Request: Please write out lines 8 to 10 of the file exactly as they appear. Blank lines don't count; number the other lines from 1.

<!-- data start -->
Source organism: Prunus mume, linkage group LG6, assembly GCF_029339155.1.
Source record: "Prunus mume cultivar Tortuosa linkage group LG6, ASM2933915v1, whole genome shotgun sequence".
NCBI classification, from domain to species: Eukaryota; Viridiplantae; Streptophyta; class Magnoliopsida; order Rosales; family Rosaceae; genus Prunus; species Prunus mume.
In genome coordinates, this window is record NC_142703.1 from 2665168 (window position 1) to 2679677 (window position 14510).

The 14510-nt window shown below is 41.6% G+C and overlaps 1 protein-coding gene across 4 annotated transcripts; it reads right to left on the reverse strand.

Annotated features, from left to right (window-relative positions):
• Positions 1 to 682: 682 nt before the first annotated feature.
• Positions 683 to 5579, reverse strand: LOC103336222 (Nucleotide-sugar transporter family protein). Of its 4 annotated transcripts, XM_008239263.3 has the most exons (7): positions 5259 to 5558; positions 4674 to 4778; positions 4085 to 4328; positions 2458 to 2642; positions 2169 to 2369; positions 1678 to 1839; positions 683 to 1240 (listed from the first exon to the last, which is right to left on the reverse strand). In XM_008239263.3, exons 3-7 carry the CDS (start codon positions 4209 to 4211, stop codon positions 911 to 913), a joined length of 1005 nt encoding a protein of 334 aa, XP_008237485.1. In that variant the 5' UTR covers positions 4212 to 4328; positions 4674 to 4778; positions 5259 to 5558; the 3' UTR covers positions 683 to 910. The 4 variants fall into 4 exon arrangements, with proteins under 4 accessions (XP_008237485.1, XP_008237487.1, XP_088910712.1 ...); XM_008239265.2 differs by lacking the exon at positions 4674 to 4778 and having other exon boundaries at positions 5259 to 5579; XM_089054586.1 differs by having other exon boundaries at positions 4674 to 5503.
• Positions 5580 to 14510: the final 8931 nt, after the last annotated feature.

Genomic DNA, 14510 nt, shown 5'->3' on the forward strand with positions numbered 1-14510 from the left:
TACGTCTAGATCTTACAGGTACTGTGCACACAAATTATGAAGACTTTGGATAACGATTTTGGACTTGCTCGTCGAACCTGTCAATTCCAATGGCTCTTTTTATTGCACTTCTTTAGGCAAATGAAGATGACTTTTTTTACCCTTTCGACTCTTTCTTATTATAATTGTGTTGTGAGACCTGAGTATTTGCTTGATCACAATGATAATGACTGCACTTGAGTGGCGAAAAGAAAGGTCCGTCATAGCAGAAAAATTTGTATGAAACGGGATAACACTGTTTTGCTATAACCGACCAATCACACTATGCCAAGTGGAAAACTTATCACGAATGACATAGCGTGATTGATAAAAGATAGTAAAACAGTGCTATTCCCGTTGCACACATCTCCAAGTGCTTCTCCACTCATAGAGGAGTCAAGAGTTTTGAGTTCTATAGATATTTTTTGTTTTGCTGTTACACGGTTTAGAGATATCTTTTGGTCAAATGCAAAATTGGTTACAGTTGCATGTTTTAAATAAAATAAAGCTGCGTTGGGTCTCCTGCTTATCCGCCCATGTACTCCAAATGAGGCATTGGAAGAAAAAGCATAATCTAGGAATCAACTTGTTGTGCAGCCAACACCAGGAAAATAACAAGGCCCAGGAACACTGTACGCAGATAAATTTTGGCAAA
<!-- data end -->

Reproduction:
• Positions 683 to 5579, reverse strand: LOC103336222 (Nucleotide-sugar transporter family protein). Of its 4 annotated transcripts, XM_008239263.3 has the most exons (7): positions 5259 to 5558; positions 4674 to 4778; positions 4085 to 4328; positions 2458 to 2642; positions 2169 to 2369; positions 1678 to 1839; positions 683 to 1240 (listed from the first exon to the last, which is right to left on the reverse strand). In XM_008239263.3, exons 3-7 carry the CDS (start codon positions 4209 to 4211, stop codon positions 911 to 913), a joined length of 1005 nt encoding a protein of 334 aa, XP_008237485.1. In that variant the 5' UTR covers positions 4212 to 4328; positions 4674 to 4778; positions 5259 to 5558; the 3' UTR covers positions 683 to 910. The 4 variants fall into 4 exon arrangements, with proteins under 4 accessions (XP_008237485.1, XP_008237487.1, XP_088910712.1 ...); XM_008239265.2 differs by lacking the exon at positions 4674 to 4778 and having other exon boundaries at positions 5259 to 5579; XM_089054586.1 differs by having other exon boundaries at positions 4674 to 5503.
• Positions 5580 to 14510: the final 8931 nt, after the last annotated feature.

Genomic DNA, 14510 nt, shown 5'->3' on the forward strand with positions numbered 1-14510 from the left: